What does the Catholic Church teach about WORK? The answers may surprise you!
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What does the Catholic Church teach about work? Here are some excerpts from the USCCB, which detail several of the Church's teachings on work.
LOS ANGELES, CA (Catholic Online) - Work is an important part of who we are. It is a common boast how long people work and how much they earn as a result of their labor. We identify so powerfully with our work that a common question upon meeting another person tends to be, "What do you do for work?"
While the question isn't always welcome, for it suggests the dignity of a person is primarily attached to their work, it tells a lot about our society. And indeed, work does build dignity.
We spend a lot of time talking about work, the value of labor, and what we should do with those who cannot or choose not to work. What should the poor do? Should the working poor be paid more? Or should they work doubly hard for the same pay?
While we grapple, sometimes fiercely with these questions, the Catholic Church has already provided some direction. Read these excerpts, courtesy of the USCCB, and then consider these questions again. Do these statements change your mind? Or to they reinforce what you already know? We invite your comments below.
God rests on the seventh day.
God settles man in the garden of Eden to cultivate and care for it.
The Sabbath is for everyone-all are allowed to rest from their work.
The Lord blesses our work so that we may share its fruits with others.
Do not withhold wages from your workers, for their livelihood depends on them.
To deprive an employee of wages is to commit murder.
To observe religious practices, but oppress your workers is false worship.
Woe to him who treats his workers unjustly.
All workers should be paid a just and living wage.
The Sabbath was made for people, not people for the Sabbath.
Practice integrity in your work.
One's worth is not determined by an abundance of possessions.
Those who become rich by abusing their workers have sinned against God.
Work is, as has been said, an obligation, that is to say, a duty, on the part of man. . . Man must work, both because the Creator has commanded it and because of his own humanity, which requires work in order to be maintained and developed. Man must work out of regard for others, especially his own family, but also for the society he belongs to, the country of which he is a child, and the whole human family of which he is a member, since he is the heir to the work of generations and at the same time a sharer in building the future of those who will come after him in the succession of history. On Human Work (Laborem Exercens)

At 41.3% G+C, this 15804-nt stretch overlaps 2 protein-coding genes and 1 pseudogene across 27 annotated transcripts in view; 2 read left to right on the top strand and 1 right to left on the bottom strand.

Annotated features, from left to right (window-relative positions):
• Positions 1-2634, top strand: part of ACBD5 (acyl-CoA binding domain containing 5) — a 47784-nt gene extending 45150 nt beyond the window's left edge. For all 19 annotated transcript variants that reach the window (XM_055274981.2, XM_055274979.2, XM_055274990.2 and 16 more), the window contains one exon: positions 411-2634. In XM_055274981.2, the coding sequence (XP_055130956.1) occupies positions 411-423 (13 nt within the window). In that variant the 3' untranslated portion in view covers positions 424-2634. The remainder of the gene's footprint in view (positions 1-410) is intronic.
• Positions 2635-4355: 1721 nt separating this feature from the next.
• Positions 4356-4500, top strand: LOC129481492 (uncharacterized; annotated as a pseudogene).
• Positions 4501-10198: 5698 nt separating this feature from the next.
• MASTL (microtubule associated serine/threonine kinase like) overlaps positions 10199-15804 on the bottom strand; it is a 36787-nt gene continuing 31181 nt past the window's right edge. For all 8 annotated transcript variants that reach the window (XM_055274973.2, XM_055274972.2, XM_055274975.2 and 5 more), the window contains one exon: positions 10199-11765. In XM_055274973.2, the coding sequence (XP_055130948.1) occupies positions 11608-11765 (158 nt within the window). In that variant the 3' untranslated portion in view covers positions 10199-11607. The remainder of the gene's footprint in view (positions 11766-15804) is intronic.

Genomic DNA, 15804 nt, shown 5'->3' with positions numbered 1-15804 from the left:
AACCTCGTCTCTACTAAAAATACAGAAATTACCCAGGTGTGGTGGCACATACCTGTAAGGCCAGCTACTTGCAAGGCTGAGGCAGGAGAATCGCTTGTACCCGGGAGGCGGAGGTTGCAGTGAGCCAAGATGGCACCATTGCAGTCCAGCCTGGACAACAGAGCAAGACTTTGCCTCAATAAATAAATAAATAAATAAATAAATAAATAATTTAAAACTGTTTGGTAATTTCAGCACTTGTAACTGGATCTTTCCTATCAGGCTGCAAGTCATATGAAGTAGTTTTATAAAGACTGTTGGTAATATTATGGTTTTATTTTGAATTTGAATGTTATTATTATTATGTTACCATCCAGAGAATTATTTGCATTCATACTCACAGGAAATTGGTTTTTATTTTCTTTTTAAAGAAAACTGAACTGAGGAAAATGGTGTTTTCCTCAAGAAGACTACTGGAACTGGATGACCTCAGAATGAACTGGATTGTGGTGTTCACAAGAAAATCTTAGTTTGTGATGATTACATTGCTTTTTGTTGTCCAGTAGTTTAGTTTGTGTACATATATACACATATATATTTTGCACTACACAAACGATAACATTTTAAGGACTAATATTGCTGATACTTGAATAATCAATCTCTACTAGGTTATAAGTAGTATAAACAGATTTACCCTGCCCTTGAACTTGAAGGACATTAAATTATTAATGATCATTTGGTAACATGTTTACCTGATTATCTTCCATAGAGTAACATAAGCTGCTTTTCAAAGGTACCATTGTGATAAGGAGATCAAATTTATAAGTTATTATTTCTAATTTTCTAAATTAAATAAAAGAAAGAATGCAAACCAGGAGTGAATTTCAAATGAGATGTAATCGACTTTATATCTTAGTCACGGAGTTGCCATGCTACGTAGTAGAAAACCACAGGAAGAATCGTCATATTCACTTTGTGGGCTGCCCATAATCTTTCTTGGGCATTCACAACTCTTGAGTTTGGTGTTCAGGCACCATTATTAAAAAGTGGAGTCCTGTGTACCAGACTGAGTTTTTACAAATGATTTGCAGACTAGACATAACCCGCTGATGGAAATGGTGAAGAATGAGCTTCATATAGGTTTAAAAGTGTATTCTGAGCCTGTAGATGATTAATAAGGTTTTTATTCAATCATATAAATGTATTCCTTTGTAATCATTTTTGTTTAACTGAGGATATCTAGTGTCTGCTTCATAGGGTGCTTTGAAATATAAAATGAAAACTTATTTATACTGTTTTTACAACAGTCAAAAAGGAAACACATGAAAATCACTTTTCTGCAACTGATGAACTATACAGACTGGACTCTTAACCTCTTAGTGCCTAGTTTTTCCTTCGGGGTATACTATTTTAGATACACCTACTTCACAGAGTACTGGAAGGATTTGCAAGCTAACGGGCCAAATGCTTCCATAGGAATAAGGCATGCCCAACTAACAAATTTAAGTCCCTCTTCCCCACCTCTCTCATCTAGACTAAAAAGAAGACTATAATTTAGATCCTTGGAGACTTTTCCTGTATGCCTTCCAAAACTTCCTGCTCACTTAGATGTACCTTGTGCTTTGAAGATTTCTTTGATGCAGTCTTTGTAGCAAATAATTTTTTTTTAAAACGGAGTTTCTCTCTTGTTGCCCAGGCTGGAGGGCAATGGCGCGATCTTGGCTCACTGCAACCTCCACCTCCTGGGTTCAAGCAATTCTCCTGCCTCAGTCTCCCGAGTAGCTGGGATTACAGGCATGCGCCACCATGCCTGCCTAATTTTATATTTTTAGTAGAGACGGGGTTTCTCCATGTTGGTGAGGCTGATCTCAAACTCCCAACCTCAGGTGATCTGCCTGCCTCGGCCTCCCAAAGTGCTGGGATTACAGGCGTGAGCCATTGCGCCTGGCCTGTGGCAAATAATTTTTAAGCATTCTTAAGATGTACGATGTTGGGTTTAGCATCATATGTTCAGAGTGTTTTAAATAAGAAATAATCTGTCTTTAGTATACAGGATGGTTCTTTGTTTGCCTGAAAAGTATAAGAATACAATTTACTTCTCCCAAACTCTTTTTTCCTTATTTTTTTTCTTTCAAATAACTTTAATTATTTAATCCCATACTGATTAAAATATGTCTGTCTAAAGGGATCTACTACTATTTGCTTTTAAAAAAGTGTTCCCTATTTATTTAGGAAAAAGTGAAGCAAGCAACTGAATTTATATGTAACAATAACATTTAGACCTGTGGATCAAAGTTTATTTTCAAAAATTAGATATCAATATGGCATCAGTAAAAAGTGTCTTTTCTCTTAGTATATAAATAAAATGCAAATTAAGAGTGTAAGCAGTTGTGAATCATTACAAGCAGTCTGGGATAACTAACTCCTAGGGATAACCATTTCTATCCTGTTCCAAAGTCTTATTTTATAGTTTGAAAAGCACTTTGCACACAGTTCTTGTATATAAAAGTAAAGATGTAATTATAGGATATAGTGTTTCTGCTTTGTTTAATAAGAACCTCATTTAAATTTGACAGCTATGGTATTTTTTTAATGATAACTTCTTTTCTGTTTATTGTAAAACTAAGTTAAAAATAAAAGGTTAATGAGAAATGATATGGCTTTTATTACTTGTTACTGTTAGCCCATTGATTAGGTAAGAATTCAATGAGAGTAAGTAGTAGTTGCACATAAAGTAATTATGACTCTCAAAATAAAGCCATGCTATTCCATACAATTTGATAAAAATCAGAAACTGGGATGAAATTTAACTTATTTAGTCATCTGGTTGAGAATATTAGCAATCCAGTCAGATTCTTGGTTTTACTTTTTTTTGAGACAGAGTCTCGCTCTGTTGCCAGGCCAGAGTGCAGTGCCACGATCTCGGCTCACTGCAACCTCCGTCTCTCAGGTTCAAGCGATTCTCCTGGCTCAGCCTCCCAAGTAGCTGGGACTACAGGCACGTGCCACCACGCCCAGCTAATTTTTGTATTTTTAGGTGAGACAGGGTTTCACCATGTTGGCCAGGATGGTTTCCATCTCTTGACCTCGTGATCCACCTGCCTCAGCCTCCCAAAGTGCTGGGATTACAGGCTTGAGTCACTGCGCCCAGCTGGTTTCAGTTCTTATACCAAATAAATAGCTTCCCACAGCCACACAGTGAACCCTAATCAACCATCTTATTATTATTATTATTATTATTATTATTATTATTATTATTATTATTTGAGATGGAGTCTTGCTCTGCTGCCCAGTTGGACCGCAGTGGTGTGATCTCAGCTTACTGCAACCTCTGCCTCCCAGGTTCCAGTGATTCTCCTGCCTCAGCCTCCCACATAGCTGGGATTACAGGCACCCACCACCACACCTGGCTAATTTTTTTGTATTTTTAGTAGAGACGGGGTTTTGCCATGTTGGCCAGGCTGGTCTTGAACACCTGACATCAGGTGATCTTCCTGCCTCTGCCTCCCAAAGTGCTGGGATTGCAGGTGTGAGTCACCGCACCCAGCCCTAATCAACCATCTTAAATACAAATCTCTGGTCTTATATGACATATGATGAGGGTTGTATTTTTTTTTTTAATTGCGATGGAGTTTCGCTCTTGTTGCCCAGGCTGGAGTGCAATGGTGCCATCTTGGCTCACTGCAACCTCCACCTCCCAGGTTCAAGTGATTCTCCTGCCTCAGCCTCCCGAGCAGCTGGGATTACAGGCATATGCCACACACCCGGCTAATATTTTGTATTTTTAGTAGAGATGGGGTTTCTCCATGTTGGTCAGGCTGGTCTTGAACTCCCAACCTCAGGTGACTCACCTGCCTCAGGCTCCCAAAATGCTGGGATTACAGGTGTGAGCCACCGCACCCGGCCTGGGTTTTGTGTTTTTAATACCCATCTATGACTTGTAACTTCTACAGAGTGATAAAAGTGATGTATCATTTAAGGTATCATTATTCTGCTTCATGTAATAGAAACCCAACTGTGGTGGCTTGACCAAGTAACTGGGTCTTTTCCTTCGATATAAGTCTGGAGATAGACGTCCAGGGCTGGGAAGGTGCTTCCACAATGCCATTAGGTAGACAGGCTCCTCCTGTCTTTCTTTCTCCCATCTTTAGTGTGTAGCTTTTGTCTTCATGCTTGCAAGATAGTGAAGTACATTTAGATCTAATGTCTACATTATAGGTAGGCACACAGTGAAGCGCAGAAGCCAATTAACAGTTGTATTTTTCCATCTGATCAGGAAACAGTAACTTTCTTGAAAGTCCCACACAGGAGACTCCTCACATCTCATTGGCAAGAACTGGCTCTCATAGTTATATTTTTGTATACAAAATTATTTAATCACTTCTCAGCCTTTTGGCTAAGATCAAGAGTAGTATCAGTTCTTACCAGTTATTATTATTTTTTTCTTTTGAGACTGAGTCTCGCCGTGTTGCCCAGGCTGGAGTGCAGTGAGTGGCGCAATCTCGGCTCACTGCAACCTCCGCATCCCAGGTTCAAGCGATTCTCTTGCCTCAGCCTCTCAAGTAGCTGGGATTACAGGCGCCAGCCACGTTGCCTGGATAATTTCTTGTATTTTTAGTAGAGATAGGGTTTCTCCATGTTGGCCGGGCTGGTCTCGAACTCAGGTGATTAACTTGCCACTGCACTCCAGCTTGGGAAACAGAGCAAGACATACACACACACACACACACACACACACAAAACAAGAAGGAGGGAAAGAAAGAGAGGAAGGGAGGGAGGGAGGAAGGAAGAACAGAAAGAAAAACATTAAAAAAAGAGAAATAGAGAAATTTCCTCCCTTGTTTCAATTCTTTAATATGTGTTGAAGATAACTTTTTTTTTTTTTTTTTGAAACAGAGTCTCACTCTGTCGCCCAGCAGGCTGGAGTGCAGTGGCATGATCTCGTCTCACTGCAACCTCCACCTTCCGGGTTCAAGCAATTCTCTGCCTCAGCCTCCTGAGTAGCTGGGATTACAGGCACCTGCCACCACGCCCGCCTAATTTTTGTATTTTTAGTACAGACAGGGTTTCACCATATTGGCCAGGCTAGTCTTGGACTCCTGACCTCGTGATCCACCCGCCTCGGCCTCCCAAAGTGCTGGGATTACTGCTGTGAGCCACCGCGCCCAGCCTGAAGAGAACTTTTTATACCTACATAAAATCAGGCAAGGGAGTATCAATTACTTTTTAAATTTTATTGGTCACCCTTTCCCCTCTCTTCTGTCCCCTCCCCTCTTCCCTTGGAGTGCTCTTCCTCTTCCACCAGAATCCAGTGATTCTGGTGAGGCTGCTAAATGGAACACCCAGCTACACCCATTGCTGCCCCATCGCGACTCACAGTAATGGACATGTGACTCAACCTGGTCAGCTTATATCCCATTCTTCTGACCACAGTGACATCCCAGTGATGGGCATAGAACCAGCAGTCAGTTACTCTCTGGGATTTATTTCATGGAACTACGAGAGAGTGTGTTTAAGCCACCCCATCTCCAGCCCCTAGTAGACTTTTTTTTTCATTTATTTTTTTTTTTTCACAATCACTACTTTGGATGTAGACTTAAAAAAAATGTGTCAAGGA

Work is a good thing for man-a good thing for his humanity-because through work man not only transforms nature, adapting it to his own needs, but he also achieves fulfilment as a human being and indeed, in a sense, becomes "more a human being." On Human Work (Laborem Exercens)
The obligation to earn one's bread by the sweat of one's brow also presumes the right to do so. A society in which this right is systematically denied, in which economic policies do not allow workers to reach satisfactory levels of employment, cannot be justified from an ethical point of view, nor can that society attain social peace. The Hundredth Year (Centesimus Annus)
In many cases, poverty results from a violation of the dignity of human work, either because work opportunities are limited (through unemployment or underemployment), or "because a low value is put on work and the rights that flow from it, especially the right to a just wage and to the personal security of the worker and his or her family." Charity in Truth (Caritas in Veritate)
All people have the right to economic initiative, to productive work, to just wages and benefits, to decent working conditions, as well as to organize and join unions or other associations. A Catholic Framework for Economic Life.
All these rights, together with the need for the workers themselves to secure them, give rise to yet another right: the right of association, that is to form associations for the purpose of defending the vital interests of those employed in the various professions. These associations are called labor or trade unions. On Human Work (Laborem Exercens)
As the Church solemnly reaffirmed in the recent Council, "the beginning, the subject and the goal of all social institutions is and must be the human person." All people have the right to work, to a chance to develop their qualities and their personalities in the exercise of their professions, to equitable remuneration which will enable them and their families "to lead a worthy life on the material, social, cultural and spiritual level" and to assistance in case of need arising from sickness or age. A Call to Action (Octogesima Adveniens)
The economic sphere is neither ethically neutral, or inherently inhuman or opposed to society. It is part and parcel of human activity and precisely because it is human, it must be structured and governed in an ethical manner. Charity in Truth (Caritas in Veritate)
I would like to remind everyone, especially governments engaged in boosting the world's economic and social assets, that the primary capital to be safeguarded and valued is man, the human person in his or her integrity: "Man is the source, the focus and the aim of all economic and social life." Charity in Truth (Caritas in Veritate), quoting The Church in the Modern World. (Gaudium et Spes)
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